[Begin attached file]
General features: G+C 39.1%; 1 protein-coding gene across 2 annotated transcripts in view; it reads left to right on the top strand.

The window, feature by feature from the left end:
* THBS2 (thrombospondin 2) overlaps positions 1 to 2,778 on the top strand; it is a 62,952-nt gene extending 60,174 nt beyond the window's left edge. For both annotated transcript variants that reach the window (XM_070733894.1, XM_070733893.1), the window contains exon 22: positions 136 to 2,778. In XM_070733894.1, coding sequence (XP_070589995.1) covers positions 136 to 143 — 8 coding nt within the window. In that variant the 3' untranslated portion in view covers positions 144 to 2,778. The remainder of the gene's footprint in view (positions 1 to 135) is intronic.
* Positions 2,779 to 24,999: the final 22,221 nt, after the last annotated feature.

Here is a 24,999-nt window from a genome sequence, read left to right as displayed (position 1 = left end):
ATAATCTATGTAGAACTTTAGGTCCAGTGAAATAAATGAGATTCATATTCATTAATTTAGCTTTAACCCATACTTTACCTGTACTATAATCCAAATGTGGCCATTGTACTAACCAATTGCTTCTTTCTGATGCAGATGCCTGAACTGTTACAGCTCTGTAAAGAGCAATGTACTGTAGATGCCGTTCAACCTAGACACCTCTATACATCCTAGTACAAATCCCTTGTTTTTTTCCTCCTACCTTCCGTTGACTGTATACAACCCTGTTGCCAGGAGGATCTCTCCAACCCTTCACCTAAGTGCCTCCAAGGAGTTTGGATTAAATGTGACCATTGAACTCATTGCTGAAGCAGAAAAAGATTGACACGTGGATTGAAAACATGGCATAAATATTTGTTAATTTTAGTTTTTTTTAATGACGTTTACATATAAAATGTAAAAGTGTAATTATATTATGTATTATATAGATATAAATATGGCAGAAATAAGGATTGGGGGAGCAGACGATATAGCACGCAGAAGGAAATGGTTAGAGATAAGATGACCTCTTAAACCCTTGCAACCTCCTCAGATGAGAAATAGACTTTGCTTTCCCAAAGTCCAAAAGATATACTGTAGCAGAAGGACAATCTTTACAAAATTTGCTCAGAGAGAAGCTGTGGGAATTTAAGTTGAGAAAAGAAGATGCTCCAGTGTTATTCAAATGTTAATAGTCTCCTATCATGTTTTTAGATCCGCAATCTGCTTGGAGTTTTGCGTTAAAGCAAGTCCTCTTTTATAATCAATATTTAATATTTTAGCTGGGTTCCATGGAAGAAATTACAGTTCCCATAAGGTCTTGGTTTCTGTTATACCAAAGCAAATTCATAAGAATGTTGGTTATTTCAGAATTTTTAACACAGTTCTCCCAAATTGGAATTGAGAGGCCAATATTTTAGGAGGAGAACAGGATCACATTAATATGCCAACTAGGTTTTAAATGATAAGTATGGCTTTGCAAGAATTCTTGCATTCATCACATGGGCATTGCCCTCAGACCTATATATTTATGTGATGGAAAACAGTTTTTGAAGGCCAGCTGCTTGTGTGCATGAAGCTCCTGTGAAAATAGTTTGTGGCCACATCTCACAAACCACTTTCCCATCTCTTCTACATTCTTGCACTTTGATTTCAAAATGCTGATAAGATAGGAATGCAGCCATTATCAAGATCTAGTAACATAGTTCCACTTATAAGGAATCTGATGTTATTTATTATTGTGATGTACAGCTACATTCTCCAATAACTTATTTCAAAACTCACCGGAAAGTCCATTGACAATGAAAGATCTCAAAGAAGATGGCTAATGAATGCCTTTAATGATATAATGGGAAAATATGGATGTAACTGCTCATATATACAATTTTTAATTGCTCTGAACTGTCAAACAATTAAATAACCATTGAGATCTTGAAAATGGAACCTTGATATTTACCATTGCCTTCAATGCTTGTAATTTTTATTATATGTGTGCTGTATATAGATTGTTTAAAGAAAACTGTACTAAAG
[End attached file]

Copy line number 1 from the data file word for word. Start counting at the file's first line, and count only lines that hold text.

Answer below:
General features: G+C 39.1%; 1 protein-coding gene across 2 annotated transcripts in view; it reads left to right on the top strand.